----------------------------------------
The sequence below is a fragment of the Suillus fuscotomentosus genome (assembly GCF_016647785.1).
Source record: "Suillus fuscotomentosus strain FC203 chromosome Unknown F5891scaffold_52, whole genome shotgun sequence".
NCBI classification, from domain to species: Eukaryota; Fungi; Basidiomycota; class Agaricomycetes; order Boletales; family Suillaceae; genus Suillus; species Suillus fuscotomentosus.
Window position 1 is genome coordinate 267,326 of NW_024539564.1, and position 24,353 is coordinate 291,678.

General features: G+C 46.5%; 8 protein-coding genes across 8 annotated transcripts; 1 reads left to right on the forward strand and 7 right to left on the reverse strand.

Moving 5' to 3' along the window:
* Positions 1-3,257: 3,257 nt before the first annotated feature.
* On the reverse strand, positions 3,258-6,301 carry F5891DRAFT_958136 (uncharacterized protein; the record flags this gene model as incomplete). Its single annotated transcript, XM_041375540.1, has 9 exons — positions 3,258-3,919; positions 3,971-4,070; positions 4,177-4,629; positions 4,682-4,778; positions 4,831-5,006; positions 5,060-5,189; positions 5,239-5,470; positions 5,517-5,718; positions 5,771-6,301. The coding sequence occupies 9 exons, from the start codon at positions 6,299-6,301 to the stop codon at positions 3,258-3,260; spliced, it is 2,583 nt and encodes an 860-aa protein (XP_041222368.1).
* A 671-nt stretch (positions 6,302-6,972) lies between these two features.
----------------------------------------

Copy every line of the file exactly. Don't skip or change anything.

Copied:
The sequence below is a fragment of the Suillus fuscotomentosus genome (assembly GCF_016647785.1).
Source record: "Suillus fuscotomentosus strain FC203 chromosome Unknown F5891scaffold_52, whole genome shotgun sequence".
NCBI classification, from domain to species: Eukaryota; Fungi; Basidiomycota; class Agaricomycetes; order Boletales; family Suillaceae; genus Suillus; species Suillus fuscotomentosus.
Window position 1 is genome coordinate 267,326 of NW_024539564.1, and position 24,353 is coordinate 291,678.

General features: G+C 46.5%; 8 protein-coding genes across 8 annotated transcripts; 1 reads left to right on the forward strand and 7 right to left on the reverse strand.

Moving 5' to 3' along the window:
* Positions 1-3,257: 3,257 nt before the first annotated feature.
* On the reverse strand, positions 3,258-6,301 carry F5891DRAFT_958136 (uncharacterized protein; the record flags this gene model as incomplete). Its single annotated transcript, XM_041375540.1, has 9 exons — positions 3,258-3,919; positions 3,971-4,070; positions 4,177-4,629; positions 4,682-4,778; positions 4,831-5,006; positions 5,060-5,189; positions 5,239-5,470; positions 5,517-5,718; positions 5,771-6,301. The coding sequence occupies 9 exons, from the start codon at positions 6,299-6,301 to the stop codon at positions 3,258-3,260; spliced, it is 2,583 nt and encodes an 860-aa protein (XP_041222368.1).
* A 671-nt stretch (positions 6,302-6,972) lies between these two features.